Friday, September 25, 2015

150. Spring Torrents

Spring Torrents
Ivan Turgenev
Around 175 pages

I read this in a couple hours this morning as a means of procrastination from my real work.  I am still procrastinating by writing this review.  I suppose there are worse ways of wasting your time than reading and discussing Russian literature.  That might be the most pretentious thing I have ever said.

A Russian landowner named Dmitri Sanin falls in love with Gemma after saving her brother from a fainting fit.  Apparently, he did this by brushing the boy's clothes?  Who knew dry cleaning could save lives?  Anyway, Gemma is already betrothed to a boring German shopkeeper.  Gemma might also have a rival for his affections in Maria Nikolaevna Polozov.  I personally feel like Gemma should win, because her name confuses me less.

I was certain from the very beginning that I knew exactly how the story was going to go, but I will admit, Turgenev threw me for a loop with the introduction of Maria's character.  I really wish Turgenev had elaborated more on her character; she seemed like she belonged in Dangerous Liaisons.  This is definitely my favorite of the author's works so far; I just wish he had gone into more detail.  Did I seriously just wish that a Russian novel was longer?  Okay, that might be the most pretentious thing I have ever said.

RATING: ****-

Interesting Facts:

Ivan Turgenev claimed this novel was autobiographical.

UP NEXT: Erewhon by Samuel Butler.  Never heard of it.  I'm worried.

Saturday, September 19, 2015

149. Middlemarch

George Eliot
Around 850 pages

I am sorry for the long delay in between posts.  I have recently relocated to London and having been doing my best to take advantage of the city. This, coupled with the fact that this is one of the longest books on the List, meant I definitely have been slowing down on my reading output.  However, I am back now so let's talk about Middlemarch!

Middlemarch tells the story of Dorothea Brooke, who is pretty much our stereotypical saintly, perfect woman.  Dorothea marries Mr. Casaubon, despite the fact that he is "elderly" and a huge bore.  Their marriage turns out to be nothing like what she expected, but she manages to befriend her husband's cousin, Will Ladislaw.  Of course, Dorothea has that condition that many heroines we have come across are afflicted with, where every man that meets her falls in love with her.  Poor thing.  Meanwhile, a young doctor named Mr. Lydgate falls in love with Rosamund Vincy.  She is unbelievably selfish, but since he seemingly only married her for her appearance, he doesn't get a lot of my sympathy.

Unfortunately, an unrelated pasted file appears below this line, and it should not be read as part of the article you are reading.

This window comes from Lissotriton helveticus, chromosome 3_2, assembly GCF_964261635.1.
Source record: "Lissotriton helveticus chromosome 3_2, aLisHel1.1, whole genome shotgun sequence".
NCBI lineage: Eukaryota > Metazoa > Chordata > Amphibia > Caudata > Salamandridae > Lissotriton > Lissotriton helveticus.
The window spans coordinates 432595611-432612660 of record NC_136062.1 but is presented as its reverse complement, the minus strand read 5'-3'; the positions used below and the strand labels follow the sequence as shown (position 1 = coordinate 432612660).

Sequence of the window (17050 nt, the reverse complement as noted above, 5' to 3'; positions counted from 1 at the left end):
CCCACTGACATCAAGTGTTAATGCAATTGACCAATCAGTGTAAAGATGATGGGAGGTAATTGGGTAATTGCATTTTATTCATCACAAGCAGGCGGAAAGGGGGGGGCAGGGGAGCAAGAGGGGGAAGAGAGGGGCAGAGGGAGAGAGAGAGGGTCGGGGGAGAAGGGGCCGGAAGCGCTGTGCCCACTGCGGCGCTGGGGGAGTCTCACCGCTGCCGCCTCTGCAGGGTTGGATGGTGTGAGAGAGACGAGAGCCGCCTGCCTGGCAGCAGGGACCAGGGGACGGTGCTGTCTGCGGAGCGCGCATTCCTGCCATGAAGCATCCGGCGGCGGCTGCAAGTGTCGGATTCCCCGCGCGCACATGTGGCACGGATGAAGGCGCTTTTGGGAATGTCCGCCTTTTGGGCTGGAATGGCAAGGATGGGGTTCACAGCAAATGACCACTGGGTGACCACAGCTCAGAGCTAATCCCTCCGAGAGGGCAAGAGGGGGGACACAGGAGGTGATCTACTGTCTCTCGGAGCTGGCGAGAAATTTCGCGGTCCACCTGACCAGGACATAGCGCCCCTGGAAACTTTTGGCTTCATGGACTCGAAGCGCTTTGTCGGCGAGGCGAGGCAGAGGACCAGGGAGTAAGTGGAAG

There are enough side characters and plots in this novel to make Anthony Trollope look like a superficial author.  Most were interesting, some I couldn't have cared less about (Mr. Bulstrode, anyone?).  I love that we are moving away from the idea that a marriage always means a happy ending.  It is fascinating watching the shift from courtship to unequal partnership.

So yes, the length is a bit intimidating. And frankly, I could have gone without about two hundred pages at the beginning of the novel.  I mean, did we really have to hear about Dorothea's plan for improving the cottages of tenant farmers?  I suppose it was included to promote her status as a goddess among women.  Still, I loved this book and was quite disappointed when it was over.

RATING: ****-

Interesting Facts:

Praised by Virginia Woolf and Emily Dickinson, but criticized by Henry James, who claimed that the character of Will Ladislaw is the greatest failure of the novel.

UP NEXT: Spring Torrents by Ivan Turgenev.  The Book is absolutely obsessed with this guy.